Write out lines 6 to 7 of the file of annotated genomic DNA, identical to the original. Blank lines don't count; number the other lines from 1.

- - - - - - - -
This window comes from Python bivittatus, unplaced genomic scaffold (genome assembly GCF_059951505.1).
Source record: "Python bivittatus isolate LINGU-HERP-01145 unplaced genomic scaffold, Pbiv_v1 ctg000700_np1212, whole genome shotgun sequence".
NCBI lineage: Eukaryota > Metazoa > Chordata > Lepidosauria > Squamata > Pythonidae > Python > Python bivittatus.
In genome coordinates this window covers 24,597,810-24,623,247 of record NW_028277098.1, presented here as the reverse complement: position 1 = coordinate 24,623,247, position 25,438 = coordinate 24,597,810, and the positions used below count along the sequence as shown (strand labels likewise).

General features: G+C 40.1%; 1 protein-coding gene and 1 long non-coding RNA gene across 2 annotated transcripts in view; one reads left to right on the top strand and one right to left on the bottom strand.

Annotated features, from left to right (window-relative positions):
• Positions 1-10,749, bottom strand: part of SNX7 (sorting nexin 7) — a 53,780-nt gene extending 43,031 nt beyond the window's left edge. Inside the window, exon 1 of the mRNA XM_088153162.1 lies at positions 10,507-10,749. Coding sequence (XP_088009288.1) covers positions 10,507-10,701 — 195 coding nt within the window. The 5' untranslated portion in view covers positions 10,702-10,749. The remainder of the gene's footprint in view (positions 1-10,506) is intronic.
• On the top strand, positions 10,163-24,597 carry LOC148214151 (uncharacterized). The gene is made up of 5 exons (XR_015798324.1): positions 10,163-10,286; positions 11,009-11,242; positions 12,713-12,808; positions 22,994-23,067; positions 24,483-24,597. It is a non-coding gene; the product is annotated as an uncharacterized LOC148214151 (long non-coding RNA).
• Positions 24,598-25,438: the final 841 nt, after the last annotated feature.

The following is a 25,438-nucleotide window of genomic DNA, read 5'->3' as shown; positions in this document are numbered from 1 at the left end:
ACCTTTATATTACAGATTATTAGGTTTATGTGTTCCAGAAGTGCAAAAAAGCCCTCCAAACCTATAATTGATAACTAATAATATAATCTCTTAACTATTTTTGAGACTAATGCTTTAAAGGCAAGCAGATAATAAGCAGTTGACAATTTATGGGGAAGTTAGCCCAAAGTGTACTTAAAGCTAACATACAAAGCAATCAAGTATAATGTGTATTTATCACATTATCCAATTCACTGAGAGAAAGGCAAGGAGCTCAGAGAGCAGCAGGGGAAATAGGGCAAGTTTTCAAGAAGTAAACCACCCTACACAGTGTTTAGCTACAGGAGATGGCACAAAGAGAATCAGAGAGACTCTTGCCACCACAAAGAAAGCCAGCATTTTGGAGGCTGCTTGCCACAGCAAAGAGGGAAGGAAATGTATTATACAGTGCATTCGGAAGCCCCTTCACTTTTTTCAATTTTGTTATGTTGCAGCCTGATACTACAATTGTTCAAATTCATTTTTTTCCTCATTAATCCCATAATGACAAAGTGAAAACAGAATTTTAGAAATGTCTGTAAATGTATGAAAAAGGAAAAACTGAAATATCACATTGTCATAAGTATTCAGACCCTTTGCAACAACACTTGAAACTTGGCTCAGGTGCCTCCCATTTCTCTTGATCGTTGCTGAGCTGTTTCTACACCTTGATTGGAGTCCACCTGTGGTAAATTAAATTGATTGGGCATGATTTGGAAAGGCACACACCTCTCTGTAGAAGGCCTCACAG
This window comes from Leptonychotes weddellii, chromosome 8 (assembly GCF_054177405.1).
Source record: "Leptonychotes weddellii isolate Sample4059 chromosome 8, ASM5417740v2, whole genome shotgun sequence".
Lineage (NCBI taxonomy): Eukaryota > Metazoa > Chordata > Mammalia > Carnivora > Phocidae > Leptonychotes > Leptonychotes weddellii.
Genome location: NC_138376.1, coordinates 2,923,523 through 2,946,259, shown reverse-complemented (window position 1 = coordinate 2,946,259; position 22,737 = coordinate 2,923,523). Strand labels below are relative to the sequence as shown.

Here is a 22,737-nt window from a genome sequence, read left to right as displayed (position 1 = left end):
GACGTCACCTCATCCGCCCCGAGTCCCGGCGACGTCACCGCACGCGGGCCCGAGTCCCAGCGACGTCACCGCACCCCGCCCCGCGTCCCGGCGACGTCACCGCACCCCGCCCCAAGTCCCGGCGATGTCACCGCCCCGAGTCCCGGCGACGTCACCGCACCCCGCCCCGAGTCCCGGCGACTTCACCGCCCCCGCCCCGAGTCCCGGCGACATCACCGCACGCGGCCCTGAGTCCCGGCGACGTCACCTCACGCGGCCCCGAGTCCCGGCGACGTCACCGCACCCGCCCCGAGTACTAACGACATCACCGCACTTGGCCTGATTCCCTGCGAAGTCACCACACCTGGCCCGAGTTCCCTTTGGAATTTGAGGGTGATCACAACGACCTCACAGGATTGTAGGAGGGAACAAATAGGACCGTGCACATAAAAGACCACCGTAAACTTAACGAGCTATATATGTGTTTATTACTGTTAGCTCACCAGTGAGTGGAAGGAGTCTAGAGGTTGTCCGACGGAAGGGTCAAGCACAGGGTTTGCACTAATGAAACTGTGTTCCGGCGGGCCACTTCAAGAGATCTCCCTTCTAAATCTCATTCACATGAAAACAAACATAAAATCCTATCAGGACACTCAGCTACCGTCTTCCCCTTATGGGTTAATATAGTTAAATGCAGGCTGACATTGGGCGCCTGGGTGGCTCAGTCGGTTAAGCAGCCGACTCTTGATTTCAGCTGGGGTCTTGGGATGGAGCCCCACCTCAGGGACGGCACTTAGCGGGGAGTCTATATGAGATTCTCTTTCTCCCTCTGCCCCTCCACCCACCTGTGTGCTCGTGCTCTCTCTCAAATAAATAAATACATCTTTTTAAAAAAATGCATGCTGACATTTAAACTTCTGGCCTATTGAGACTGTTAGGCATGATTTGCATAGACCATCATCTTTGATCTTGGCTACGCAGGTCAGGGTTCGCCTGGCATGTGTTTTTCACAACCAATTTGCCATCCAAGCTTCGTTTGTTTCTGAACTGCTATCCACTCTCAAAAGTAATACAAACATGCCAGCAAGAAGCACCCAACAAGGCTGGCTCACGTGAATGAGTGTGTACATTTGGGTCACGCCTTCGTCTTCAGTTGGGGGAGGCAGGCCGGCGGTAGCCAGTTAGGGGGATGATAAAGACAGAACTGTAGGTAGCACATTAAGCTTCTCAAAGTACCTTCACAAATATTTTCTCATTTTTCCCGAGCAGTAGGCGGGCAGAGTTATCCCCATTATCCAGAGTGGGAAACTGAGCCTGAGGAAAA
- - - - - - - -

Annotated features, from left to right (window-relative positions):
• Positions 1-10,749, bottom strand: part of SNX7 (sorting nexin 7) — a 53,780-nt gene extending 43,031 nt beyond the window's left edge. Inside the window, exon 1 of the mRNA XM_088153162.1 lies at positions 10,507-10,749. Coding sequence (XP_088009288.1) covers positions 10,507-10,701 — 195 coding nt within the window. The 5' untranslated portion in view covers positions 10,702-10,749. The remainder of the gene's footprint in view (positions 1-10,506) is intronic.